War in Prosecco? New York Times reports on battle to protect Prosecco from imitators.

Prosecco producers are fighting Croatia's request that to allow Croatian winemakers to sell a wine called "Prosek" beyond their borders.

Date Icon October 5, 2021

Location Icon Industry News

Prosecco producers fight back as Croatia asks EU to allow its winemakers to sell a wine called “Prosek.”

“War and internal strife have come to Prosecco country,” wrote New York Times Italy correspondent Jason Horowitz last week. “The European Union, in a major buzz kill for a Spritz-fueled multibillion euro industry, last month agreed to consider a longstanding application by Croatia to recognize Prosek, a method of making an obscure sweet — and still — dessert wine of the same name.”

The article, entitled “A Battle of the Bubbles: War Comes to the Prosecco Hills,” reports that EU-member Croatia has asked the body to allow its winemakers to sell wines labeled as Prosek beyond the country’s borders.

As is easy to imagine, Prosecco growers and bottlers are gravely concerned that, if approved, such a move would create confusion among consumers in the marketplace. As Horowitz notes, there are already countless “Prosecco sounding” products released by winery groups and other companies each year in the hope of cashing in on Prosecco’s popularity throughout the world.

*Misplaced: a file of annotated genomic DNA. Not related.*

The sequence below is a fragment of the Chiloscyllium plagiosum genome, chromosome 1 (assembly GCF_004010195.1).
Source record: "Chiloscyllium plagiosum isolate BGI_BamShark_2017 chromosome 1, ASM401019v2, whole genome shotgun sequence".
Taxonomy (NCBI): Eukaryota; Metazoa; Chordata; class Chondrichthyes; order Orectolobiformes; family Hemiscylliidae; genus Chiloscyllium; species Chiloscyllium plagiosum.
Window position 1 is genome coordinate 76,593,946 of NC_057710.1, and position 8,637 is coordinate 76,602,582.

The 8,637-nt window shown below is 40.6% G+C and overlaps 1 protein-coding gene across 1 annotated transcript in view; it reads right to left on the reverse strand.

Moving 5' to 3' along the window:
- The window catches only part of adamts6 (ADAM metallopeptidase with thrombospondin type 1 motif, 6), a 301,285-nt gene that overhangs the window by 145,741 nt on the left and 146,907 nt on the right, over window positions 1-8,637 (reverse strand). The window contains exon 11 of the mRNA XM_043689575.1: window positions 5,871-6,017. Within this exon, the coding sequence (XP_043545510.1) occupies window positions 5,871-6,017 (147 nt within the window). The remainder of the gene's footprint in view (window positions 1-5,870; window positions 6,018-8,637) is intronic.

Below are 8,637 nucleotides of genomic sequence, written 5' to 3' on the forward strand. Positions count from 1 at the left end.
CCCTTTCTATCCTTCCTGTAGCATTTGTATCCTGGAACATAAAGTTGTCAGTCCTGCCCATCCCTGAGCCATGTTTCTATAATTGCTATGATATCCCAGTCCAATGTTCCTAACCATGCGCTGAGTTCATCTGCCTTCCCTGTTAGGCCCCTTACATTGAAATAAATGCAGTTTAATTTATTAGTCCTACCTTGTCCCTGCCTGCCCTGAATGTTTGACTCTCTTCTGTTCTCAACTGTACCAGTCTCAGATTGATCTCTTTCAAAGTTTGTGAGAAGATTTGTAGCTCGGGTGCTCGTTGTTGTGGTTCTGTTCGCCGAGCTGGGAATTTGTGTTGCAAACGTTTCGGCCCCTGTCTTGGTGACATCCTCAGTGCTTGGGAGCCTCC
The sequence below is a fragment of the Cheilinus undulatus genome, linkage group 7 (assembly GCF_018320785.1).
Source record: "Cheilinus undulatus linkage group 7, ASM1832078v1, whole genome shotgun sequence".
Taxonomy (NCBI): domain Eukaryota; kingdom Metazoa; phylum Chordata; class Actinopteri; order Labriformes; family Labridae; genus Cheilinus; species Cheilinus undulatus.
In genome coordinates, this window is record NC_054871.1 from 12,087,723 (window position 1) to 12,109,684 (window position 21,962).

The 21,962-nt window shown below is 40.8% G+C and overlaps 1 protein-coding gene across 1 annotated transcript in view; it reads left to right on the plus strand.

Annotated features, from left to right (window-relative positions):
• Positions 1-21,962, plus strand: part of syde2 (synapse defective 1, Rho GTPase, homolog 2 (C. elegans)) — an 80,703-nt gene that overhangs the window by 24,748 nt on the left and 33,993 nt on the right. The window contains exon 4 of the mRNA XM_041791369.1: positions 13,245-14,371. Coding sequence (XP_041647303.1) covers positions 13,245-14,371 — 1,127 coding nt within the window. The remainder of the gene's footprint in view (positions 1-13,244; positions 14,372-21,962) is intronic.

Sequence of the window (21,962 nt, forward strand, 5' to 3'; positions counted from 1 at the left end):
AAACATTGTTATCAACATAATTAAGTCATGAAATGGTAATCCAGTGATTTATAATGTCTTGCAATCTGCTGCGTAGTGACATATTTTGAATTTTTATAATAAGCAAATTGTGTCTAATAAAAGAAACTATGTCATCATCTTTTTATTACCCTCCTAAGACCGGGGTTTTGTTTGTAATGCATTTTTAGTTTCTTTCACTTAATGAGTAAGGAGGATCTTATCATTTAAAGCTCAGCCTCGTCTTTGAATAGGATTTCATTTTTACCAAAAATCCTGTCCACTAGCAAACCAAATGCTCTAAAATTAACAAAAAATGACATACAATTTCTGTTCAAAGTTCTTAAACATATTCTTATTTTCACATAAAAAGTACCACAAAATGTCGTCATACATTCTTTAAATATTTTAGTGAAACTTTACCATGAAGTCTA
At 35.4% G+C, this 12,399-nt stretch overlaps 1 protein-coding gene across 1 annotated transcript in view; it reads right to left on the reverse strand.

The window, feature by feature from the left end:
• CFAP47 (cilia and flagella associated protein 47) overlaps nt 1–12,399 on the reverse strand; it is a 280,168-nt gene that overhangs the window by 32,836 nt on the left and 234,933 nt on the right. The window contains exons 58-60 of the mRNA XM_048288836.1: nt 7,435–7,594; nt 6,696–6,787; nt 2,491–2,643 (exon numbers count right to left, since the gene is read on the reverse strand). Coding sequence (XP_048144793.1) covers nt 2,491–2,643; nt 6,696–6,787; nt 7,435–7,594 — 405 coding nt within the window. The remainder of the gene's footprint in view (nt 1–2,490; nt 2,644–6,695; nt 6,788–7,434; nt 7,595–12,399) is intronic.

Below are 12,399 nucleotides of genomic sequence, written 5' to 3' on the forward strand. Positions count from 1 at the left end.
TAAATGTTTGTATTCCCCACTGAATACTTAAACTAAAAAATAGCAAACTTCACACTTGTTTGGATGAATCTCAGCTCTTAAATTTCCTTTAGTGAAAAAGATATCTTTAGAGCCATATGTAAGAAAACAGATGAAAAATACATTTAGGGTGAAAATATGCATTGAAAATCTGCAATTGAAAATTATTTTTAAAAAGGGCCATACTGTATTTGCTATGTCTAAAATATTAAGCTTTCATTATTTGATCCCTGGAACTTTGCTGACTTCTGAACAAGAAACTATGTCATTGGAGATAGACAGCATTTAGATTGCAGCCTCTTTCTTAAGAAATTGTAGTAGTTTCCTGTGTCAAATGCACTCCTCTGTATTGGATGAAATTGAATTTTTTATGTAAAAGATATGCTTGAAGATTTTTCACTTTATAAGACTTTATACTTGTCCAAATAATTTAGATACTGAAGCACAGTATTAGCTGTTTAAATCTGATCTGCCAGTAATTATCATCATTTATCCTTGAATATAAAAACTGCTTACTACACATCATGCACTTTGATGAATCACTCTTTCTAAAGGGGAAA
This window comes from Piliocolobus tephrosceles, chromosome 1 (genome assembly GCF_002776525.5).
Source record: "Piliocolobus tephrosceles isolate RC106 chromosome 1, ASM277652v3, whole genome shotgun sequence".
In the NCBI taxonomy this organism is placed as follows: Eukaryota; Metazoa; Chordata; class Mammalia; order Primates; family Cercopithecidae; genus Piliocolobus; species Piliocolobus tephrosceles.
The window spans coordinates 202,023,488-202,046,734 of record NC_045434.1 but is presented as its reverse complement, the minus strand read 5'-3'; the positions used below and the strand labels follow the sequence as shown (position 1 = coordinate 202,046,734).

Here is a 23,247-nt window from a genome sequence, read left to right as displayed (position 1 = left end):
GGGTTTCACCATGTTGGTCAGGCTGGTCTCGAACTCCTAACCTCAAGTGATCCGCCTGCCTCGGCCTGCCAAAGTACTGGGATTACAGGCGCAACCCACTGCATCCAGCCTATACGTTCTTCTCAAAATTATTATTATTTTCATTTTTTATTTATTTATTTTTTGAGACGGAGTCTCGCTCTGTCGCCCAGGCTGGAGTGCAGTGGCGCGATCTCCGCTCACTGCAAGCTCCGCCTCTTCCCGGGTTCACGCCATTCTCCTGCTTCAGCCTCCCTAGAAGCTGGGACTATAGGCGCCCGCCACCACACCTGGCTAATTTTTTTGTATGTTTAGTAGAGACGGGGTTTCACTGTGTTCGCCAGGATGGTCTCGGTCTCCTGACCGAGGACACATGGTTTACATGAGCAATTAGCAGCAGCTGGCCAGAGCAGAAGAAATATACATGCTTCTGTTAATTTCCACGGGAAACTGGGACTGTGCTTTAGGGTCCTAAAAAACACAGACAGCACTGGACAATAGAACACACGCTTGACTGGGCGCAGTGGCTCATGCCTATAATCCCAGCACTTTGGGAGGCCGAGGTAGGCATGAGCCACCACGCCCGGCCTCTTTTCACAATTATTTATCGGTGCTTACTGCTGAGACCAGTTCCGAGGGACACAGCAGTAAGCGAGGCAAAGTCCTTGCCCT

Although we wouldn’t go as far as to call it “war,” we reached out to La Gioiosa international export director Flavio Geretto, a leading expert on Prosecco and its history, for his take on the ongoing kerfuffle.

“The world of Prosecco, including producers in both the DOC and DOCG, is totally aligned” in its efforts to counter the Croatians’ move, he said. “It will go straight to the European Commission to stop this request because it relates to a totally different wine that is made only in extremely limited quantities. It would only create confusion. It’s also important to block this request because it would create a dangerous precedent. If approved, others could ask for permission” to call their wines “Prosecco.”

As Horowitz notes in his piece, “if the E.U. allowed Prosek today, producers argue, could Farmesan be far behind?”

But some Italian wine trade observers believe that the Croatians are unlikely to prevail.

As leading Italian wine writer and trade observer Maurizio Gily wrote last summer, Italian growers of Prosecco were the first to use the trademark “Prosecco” beyond Italy’s borders. In accordance with EU trademark law, this gives them the “precedent” and the right to use the name commercially.

We’ll be following this story closely and will post updates as it develops.